So there is a natural concern among the employing class about the effects of alcohol; they need to protect their profits by ensuring an undisturbed exploitation of their workforce. Accidents at work are expensively disturbing and drunk workers can lose their inhibitions to the extent of forgetting the dangers of machinery on the factory floor. A booze-liberated tongue is not conducive to industrial discipline as it may complain about working conditions or let the manager or foreman know what the tongue-owner thinks of them.

When this has become an issue sensitive enough for the ruling class to feel that their overall interests were being damaged, there has usually been a reaction. Licensing laws were first introduced in this country under the Defence of the Realm Act during the 1914/18 war. At the time the generals were complaining that British workers at the front were being prevented from slaughtering enough German workers in the other trenches because they didn’t have the shells to fire at them. This, in turn, was said to be due to the munitions workers spending time in the pubs which could have been spent making shells. In Carlisle, where there was a concentration of munition production, it went as far as the nationalisation of the brewery and the pubs — one effect of which was that the brewery won the reputation of turning out the strongest beer in the land.

There is nothing exceptional about diverging interests among the ruling class, but in the case of their dilemma over alcoholism it is historically established. By the end of the eighteenth century alcoholism was a feature of life in Britain, marked by gin replacing ale as a popular drink, encouraged in parliament by the landed interests whose corn went into the distillation process. It was the age of cheap gin, searingly recorded by the likes of William Hogarth, when straw houses abounded where it cost only a few pence to get dead drunk and the genial landlord made no charge for the straw onto which the customer collapsed. In 1750 every fourth house in London’s notorious St. Giles’ Circus sold gin. Whatever happened in parliament, the fact was that the urban expansion following from the enclosures and the Industrial Revolution made for living conditions which gave every encouragement to seek the opiate effects of drunkenness:

In some parts of the town the cellars are so damp that they are unfit for habitation . . . I have known many laborious families who, after a short stay in damp  cellars, were lost to the community . . . The poor mostly suffer from the insufficiency of the windows in cellars. Fever is the usual effect, and I have known very often cases of consumption which can be traced to such causes. (Paper presented by Dr. Ferriar, Manchester 1790.)

During the first decades of the eighteenth century the death rate rose sharply, at one point actually exceeding the birth rate; in London between 1740 and 1744 there were twice as many burials recorded as baptisms. This was attributed not to the appalling living conditions but to the people’s response to those conditions. There was a move to restrict the sale of gin; in 1751 taxes were introduced to curb its free availability and retailers were prevented from selling the stuff. Workers continued to suffer in the cellars and the slums but they could now die from more acceptable causes like consumption and starvation. This was satisfactory to the burgeoning temperance movement and to the importers of tea, which from then increasingly rivalled gin as a cheap consolatory potion among the horrors of the cities.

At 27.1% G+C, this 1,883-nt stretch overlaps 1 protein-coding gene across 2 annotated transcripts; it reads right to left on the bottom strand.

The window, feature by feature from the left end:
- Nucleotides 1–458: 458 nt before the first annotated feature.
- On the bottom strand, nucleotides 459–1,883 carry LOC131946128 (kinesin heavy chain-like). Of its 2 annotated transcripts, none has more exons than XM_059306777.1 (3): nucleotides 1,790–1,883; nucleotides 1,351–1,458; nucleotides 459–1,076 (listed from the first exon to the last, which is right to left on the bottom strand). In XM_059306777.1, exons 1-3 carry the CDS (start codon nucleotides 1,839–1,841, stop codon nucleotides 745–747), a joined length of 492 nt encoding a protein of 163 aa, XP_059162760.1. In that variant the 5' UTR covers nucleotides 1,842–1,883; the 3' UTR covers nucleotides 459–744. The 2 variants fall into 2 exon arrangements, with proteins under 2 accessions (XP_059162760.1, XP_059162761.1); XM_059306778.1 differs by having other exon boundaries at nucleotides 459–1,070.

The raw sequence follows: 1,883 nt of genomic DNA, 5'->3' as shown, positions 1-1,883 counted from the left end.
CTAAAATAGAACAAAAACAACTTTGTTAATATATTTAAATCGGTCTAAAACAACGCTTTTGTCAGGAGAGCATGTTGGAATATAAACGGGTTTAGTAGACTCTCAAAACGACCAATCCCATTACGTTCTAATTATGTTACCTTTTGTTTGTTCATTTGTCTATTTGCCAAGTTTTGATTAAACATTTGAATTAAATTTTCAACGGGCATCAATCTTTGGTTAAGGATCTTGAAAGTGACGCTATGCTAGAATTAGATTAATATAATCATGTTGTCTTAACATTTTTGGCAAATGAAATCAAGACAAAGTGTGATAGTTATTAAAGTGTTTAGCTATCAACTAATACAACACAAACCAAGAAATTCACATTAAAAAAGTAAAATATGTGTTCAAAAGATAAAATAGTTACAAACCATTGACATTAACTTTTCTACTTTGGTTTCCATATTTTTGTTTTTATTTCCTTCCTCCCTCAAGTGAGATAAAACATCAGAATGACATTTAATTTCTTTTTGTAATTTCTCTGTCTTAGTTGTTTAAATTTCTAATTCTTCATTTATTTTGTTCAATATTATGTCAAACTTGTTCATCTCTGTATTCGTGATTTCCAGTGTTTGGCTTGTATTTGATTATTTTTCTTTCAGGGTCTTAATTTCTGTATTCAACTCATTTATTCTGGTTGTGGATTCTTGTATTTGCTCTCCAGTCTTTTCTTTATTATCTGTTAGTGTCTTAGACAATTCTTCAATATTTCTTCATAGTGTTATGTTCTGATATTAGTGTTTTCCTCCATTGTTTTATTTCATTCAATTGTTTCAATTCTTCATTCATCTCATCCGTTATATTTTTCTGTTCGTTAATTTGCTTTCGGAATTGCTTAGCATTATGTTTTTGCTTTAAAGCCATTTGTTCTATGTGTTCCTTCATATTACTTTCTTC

The temperance movement gathered strength during the nineteenth century. Standing for exactly what was demanded of the new dispossessed class in society — a docile acquiescence in their own exploitation as wage slaves — the movement was associated with the Nonconformist church and the Liberal Party, both of them champions of the modern style of class dominance. Drunks were regarded as people in need of salvation, although from what was not made clear. Missionaries infested the London courts, pressing religious admonitions on the already troubled minds of the hapless, bewildered flotsam in the dock. As might be imagined, the missionaries were themselves not free of problems of personality:

. . . well intentioned but narrow minded, zealous but inclined to preach and apt to derive a sense of self-importance from the condescending friendship of magistrates and the deference of the humbler people with whom he has to deal. (H.R.P. Gamon. The London Police Court Today And Tomorrow, 1907.)

On the other side were the landlords, on whose acres the raw materials for alcohol were produced and the brewers, both of them powerful in the Tory Party. Many a bitter argument was played out between these sides, in terms of freedom of choice and of protecting the physical and moral well-being of the people. Hypocrisy flowed as freely as gin in the straw houses, for what was really at issue was the material dominance of one set of parasites over another. The straw houses are no longer and the temperance movement only twitches with traces of life; there are no longer excruciatingly boring slide shows at the local Band of Hope and it is very rare to find one of those brown painted, cabbage scented temperance hotels which once stood in every town. But proper understanding is as elusive as ever.

A flood of alcohol is downed every day in Britain and it is held to be responsible for a number of medical and social ailments, from damaged foetuses to road accidents. But people who must get their living in the grey monotony of an office or supplying the relentless demands of a production line need an escape from the experience of being exploited and expendable. One of the easiest, most accessible ways out is through drugs, whether hard or soft or liquid and legal. But part of being a member of the working class is an expectation of moderate behaviour; we may go to the pub but we must get home in good time so that we can be up to get to work in the morning. If we exceed the bounds of moderation the blame is often laid on some personal failings rather than on our class position and what capitalism does to us.

There is only one way to escape from wage slavery and that cannot be bought in a pub. Standing at the bar, we are not escaping but only on parole — and at that only until they call time.

Ivan